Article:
Thursday, January 01, 2015

Please Remove Your Shoes (2010)

Note:  This review was originally posted to my Epinions account.

I remember when the TSA started taking over airport ’security’ from the FAA.  I knew it was going to be trouble.  I vaguely remember being able to greet people at the gate.  All of a sudden, we had to wait outside the terminal or go to baggage claim.  Then, one day, someone tried to use their shoe as a bomb.  Now, we all have to take our shoes off.  Someone figured out how to make explosives look like a water bottle.  Now, we can’t bring in anything over three ounces.  I’m not even sure where removing your laptop to be scanned separately came from.  It became obvious that the TSA was reactionary.

Well, someone decided to make a documentary about the obvious.  Several people are interviewed, each having varying exposure to the TSA.  Some are or were air marshals who were very good at their jobs.  They assessed and identified actual threats, but nothing was ever done.  In fact, we had a pretty good sense that 9/11 was going to happen.  Nothing came of the actionable intelligence that we had.

Part of the problem is that we have career bureaucrats running the TSA.  Before the TSA, the FAA was responsible for airport security.  A red team was assembled to test airport security.  Many airports had a failure rate in excess of 90%, meaning that their success rate was single digits.  (In some cases, it was as low as 3%.)  When a test was failed, the airport would argue technical aspects and have the test thrown out.  Rather than learn from mistakes, the FAA disbanded the red team, as they were proving too embarrassing.

So, the TSA is eventually formed in the hope of getting a fresh start and correcting many of the past mistakes.  What does the government feel is the best way to do this?  They hire law-enforcement personnel who are good at their jobs.  This makes sense.  Many of the air marshals that they hire are actually capable and do spot potential threats.    The problem is that they also hire back all of the bureaucrats from the FAA.  Many potential threats aren’t acted upon.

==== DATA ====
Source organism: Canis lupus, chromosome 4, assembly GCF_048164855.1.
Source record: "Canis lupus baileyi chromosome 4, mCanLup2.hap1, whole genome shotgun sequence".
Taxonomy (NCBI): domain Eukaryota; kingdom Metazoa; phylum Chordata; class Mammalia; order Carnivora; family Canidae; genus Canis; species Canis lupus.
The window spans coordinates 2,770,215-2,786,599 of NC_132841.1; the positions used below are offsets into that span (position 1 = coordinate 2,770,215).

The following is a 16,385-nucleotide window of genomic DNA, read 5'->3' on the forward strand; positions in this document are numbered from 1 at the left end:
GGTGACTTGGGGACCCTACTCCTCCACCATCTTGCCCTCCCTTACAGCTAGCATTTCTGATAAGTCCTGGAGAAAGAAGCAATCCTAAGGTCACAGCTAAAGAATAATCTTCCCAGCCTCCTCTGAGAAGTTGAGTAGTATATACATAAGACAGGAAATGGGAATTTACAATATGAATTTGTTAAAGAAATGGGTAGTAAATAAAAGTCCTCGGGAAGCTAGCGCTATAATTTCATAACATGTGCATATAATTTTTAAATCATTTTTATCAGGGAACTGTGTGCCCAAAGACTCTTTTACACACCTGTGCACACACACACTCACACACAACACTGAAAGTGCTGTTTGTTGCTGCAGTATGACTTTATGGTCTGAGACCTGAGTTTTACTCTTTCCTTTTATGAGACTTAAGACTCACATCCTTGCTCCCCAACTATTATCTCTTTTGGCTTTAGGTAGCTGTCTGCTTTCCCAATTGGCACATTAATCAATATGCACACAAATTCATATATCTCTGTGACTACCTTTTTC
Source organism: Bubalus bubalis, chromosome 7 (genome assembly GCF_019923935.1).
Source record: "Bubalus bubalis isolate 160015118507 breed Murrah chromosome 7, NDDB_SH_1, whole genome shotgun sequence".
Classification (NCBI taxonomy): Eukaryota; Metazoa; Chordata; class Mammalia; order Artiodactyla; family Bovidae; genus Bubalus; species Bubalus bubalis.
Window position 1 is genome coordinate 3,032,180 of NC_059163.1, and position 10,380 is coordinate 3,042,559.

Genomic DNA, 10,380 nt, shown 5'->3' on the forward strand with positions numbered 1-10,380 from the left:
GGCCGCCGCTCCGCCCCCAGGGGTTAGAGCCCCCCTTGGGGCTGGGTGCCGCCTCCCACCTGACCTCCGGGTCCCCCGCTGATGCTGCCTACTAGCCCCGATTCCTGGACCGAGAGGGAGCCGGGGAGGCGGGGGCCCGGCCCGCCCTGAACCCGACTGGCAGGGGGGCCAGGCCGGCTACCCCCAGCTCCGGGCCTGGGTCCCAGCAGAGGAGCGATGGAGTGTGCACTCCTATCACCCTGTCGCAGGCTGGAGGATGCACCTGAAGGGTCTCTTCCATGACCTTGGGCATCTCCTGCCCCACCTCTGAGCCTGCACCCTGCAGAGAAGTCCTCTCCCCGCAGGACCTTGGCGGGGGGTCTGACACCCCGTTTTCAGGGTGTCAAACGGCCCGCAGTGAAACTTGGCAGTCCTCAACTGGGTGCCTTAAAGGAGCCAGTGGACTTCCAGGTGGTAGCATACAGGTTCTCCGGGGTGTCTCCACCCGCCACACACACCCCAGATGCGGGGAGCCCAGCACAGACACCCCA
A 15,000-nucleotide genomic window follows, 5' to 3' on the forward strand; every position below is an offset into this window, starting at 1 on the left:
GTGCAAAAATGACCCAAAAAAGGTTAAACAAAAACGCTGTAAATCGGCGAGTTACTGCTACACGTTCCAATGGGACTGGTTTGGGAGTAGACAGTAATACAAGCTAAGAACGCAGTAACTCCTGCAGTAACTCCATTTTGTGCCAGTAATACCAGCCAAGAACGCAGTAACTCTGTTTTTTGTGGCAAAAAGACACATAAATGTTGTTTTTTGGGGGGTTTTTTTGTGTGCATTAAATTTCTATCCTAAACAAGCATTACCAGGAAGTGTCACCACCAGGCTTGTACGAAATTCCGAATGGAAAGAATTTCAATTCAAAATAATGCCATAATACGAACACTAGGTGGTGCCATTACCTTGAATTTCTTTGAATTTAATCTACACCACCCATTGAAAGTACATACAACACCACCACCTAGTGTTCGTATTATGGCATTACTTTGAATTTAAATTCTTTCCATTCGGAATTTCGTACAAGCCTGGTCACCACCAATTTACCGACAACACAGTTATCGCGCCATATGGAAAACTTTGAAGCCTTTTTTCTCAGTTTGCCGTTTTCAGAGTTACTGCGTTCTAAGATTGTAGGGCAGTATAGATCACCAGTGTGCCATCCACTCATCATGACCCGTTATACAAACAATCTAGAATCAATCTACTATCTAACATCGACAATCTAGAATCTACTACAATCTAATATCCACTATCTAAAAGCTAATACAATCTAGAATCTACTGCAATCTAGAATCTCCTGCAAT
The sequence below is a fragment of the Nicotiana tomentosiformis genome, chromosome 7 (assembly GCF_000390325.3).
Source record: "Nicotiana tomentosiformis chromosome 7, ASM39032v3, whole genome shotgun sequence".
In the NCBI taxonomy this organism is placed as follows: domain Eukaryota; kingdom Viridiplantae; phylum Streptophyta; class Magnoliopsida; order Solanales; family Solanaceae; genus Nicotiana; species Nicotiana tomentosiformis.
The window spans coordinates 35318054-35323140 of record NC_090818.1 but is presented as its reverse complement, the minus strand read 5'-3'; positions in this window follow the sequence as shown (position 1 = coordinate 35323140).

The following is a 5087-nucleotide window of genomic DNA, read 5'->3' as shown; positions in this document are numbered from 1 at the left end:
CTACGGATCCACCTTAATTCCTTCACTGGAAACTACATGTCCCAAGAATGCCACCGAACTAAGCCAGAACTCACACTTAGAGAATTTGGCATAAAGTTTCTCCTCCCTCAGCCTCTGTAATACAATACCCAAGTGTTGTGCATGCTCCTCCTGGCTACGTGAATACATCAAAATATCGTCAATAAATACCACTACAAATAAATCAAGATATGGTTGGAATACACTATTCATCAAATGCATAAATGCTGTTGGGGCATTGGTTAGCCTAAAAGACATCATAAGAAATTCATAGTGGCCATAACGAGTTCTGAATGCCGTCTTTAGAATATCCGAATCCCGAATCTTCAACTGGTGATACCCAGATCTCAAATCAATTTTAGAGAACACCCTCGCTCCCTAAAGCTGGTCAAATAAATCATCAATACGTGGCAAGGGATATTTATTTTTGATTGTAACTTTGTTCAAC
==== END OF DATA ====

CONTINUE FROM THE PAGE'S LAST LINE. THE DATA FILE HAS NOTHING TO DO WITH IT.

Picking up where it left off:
This is one of those cases where you shouldn’t be surprised by what the movie has to say.  Anyone who has flown in the past 20 years should have a vague sense of what the filmmakers have to say.  I’m not going to give away everything, but they do give examples of how the system has not only continued to fail, but has gotten worse.  It’s like the Benjamin Franklin quote, “They who can give up essential liberty to obtain a little temporary safety, deserve neither liberty nor safety.”  The problem is that we’re having our liberty taken away, but not getting the safety in return.

Yes, the movie is a little out of date.  It was released in 2010, which means that the TSA has had three years to presumably improve.  The Web site, at, does have a news section, but it appears to be mostly general stuff, not necessarily relating to the TSA.  There’s also a section to stay updated, but I think it’s about the film itself rather than the content.  I’m not really sure if they give updates about the TSA.

I’d recommend watching the movie.  The only problem is that, as I said, we all know that the TSA is a joke.  George Carlin had it right when he said that airport security is all about the illusion of safety rather than actual safety.  We invest in technology that is either not used or is a failure.  We hire people that either don’t know what they’re doing or do know what they’re doing and aren’t listened to.  We basically took a broken system and replaced it with a dysfunctional system.

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